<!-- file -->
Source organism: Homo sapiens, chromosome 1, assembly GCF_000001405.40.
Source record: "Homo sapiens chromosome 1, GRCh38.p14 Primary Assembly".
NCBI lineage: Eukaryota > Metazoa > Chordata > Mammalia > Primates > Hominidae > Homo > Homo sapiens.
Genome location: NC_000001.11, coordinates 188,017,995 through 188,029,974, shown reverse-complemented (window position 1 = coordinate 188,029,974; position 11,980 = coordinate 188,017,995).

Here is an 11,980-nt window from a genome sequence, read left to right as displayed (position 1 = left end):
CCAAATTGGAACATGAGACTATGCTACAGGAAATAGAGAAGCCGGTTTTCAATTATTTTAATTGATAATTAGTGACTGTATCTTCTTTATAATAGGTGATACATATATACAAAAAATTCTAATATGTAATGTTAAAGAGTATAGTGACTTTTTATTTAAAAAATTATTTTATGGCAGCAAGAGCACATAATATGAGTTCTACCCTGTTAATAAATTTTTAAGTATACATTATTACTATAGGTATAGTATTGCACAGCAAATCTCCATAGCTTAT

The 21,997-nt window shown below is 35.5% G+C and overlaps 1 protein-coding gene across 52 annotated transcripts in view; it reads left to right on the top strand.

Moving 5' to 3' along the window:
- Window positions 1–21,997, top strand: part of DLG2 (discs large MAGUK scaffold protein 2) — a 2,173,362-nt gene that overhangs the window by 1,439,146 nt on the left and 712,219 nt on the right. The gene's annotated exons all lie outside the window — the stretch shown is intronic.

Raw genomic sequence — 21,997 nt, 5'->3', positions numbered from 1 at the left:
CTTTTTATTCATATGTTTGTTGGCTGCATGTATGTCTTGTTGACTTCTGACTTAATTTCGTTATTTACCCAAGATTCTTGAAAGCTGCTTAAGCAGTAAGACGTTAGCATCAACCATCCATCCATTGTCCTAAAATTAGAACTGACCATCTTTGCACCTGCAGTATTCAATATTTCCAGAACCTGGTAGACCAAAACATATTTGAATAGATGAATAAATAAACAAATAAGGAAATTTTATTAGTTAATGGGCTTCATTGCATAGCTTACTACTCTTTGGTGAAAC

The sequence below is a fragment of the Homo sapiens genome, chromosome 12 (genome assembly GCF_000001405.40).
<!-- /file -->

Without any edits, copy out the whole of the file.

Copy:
Source organism: Homo sapiens, chromosome 1, assembly GCF_000001405.40.
Source record: "Homo sapiens chromosome 1, GRCh38.p14 Primary Assembly".
NCBI lineage: Eukaryota > Metazoa > Chordata > Mammalia > Primates > Hominidae > Homo > Homo sapiens.
Genome location: NC_000001.11, coordinates 188,017,995 through 188,029,974, shown reverse-complemented (window position 1 = coordinate 188,029,974; position 11,980 = coordinate 188,017,995).

Here is an 11,980-nt window from a genome sequence, read left to right as displayed (position 1 = left end):
CCAAATTGGAACATGAGACTATGCTACAGGAAATAGAGAAGCCGGTTTTCAATTATTTTAATTGATAATTAGTGACTGTATCTTCTTTATAATAGGTGATACATATATACAAAAAATTCTAATATGTAATGTTAAAGAGTATAGTGACTTTTTATTTAAAAAATTATTTTATGGCAGCAAGAGCACATAATATGAGTTCTACCCTGTTAATAAATTTTTAAGTATACATTATTACTATAGGTATAGTATTGCACAGCAAATCTCCATAGCTTAT

The 21,997-nt window shown below is 35.5% G+C and overlaps 1 protein-coding gene across 52 annotated transcripts in view; it reads left to right on the top strand.

Moving 5' to 3' along the window:
- Window positions 1–21,997, top strand: part of DLG2 (discs large MAGUK scaffold protein 2) — a 2,173,362-nt gene that overhangs the window by 1,439,146 nt on the left and 712,219 nt on the right. The gene's annotated exons all lie outside the window — the stretch shown is intronic.

Raw genomic sequence — 21,997 nt, 5'->3', positions numbered from 1 at the left:
CTTTTTATTCATATGTTTGTTGGCTGCATGTATGTCTTGTTGACTTCTGACTTAATTTCGTTATTTACCCAAGATTCTTGAAAGCTGCTTAAGCAGTAAGACGTTAGCATCAACCATCCATCCATTGTCCTAAAATTAGAACTGACCATCTTTGCACCTGCAGTATTCAATATTTCCAGAACCTGGTAGACCAAAACATATTTGAATAGATGAATAAATAAACAAATAAGGAAATTTTATTAGTTAATGGGCTTCATTGCATAGCTTACTACTCTTTGGTGAAAC

The sequence below is a fragment of the Homo sapiens genome, chromosome 12 (genome assembly GCF_000001405.40).